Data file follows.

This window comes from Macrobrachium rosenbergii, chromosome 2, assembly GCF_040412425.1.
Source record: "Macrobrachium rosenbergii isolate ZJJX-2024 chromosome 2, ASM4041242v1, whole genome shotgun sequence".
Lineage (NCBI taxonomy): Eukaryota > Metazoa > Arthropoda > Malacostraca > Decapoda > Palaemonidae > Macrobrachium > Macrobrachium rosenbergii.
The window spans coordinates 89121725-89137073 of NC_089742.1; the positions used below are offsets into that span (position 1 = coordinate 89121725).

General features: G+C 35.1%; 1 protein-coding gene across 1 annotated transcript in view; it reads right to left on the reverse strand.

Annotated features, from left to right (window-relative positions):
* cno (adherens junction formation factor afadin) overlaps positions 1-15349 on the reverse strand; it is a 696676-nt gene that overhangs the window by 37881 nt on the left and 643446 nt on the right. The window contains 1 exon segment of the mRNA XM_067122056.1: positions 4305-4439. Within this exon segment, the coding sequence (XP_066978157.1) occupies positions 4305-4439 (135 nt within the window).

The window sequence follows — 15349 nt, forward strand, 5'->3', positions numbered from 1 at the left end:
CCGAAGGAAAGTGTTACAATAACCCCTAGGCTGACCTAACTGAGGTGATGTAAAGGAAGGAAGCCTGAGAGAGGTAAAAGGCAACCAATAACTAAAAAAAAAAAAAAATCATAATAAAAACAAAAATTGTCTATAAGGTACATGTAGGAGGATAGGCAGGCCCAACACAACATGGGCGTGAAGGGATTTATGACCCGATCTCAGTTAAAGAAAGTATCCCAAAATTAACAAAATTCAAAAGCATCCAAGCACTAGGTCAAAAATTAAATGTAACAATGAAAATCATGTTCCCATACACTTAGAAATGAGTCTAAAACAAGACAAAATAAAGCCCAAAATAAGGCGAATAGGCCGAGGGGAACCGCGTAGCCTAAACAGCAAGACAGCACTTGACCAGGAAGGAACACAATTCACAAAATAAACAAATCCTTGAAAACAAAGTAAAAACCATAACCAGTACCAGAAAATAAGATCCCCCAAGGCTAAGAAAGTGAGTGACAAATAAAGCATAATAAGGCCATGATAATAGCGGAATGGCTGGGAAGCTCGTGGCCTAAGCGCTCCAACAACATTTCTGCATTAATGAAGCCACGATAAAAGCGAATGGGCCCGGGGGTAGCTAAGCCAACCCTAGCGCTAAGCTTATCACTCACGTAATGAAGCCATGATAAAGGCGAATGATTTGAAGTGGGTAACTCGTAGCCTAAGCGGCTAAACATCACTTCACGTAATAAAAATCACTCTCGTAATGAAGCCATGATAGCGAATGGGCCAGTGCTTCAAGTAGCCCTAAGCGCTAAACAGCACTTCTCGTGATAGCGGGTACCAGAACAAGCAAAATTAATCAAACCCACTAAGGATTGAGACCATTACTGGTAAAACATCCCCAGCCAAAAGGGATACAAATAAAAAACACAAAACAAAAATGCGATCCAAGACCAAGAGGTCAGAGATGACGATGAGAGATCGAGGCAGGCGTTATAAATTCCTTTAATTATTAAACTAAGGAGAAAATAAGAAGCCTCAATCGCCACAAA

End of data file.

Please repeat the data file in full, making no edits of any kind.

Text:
This window comes from Macrobrachium rosenbergii, chromosome 2, assembly GCF_040412425.1.
Source record: "Macrobrachium rosenbergii isolate ZJJX-2024 chromosome 2, ASM4041242v1, whole genome shotgun sequence".
Lineage (NCBI taxonomy): Eukaryota > Metazoa > Arthropoda > Malacostraca > Decapoda > Palaemonidae > Macrobrachium > Macrobrachium rosenbergii.
The window spans coordinates 89121725-89137073 of NC_089742.1; the positions used below are offsets into that span (position 1 = coordinate 89121725).

General features: G+C 35.1%; 1 protein-coding gene across 1 annotated transcript in view; it reads right to left on the reverse strand.

Annotated features, from left to right (window-relative positions):
* cno (adherens junction formation factor afadin) overlaps positions 1-15349 on the reverse strand; it is a 696676-nt gene that overhangs the window by 37881 nt on the left and 643446 nt on the right. The window contains 1 exon segment of the mRNA XM_067122056.1: positions 4305-4439. Within this exon segment, the coding sequence (XP_066978157.1) occupies positions 4305-4439 (135 nt within the window).

The window sequence follows — 15349 nt, forward strand, 5'->3', positions numbered from 1 at the left end:
CCGAAGGAAAGTGTTACAATAACCCCTAGGCTGACCTAACTGAGGTGATGTAAAGGAAGGAAGCCTGAGAGAGGTAAAAGGCAACCAATAACTAAAAAAAAAAAAAAATCATAATAAAAACAAAAATTGTCTATAAGGTACATGTAGGAGGATAGGCAGGCCCAACACAACATGGGCGTGAAGGGATTTATGACCCGATCTCAGTTAAAGAAAGTATCCCAAAATTAACAAAATTCAAAAGCATCCAAGCACTAGGTCAAAAATTAAATGTAACAATGAAAATCATGTTCCCATACACTTAGAAATGAGTCTAAAACAAGACAAAATAAAGCCCAAAATAAGGCGAATAGGCCGAGGGGAACCGCGTAGCCTAAACAGCAAGACAGCACTTGACCAGGAAGGAACACAATTCACAAAATAAACAAATCCTTGAAAACAAAGTAAAAACCATAACCAGTACCAGAAAATAAGATCCCCCAAGGCTAAGAAAGTGAGTGACAAATAAAGCATAATAAGGCCATGATAATAGCGGAATGGCTGGGAAGCTCGTGGCCTAAGCGCTCCAACAACATTTCTGCATTAATGAAGCCACGATAAAAGCGAATGGGCCCGGGGGTAGCTAAGCCAACCCTAGCGCTAAGCTTATCACTCACGTAATGAAGCCATGATAAAGGCGAATGATTTGAAGTGGGTAACTCGTAGCCTAAGCGGCTAAACATCACTTCACGTAATAAAAATCACTCTCGTAATGAAGCCATGATAGCGAATGGGCCAGTGCTTCAAGTAGCCCTAAGCGCTAAACAGCACTTCTCGTGATAGCGGGTACCAGAACAAGCAAAATTAATCAAACCCACTAAGGATTGAGACCATTACTGGTAAAACATCCCCAGCCAAAAGGGATACAAATAAAAAACACAAAACAAAAATGCGATCCAAGACCAAGAGGTCAGAGATGACGATGAGAGATCGAGGCAGGCGTTATAAATTCCTTTAATTATTAAACTAAGGAGAAAATAAGAAGCCTCAATCGCCACAAA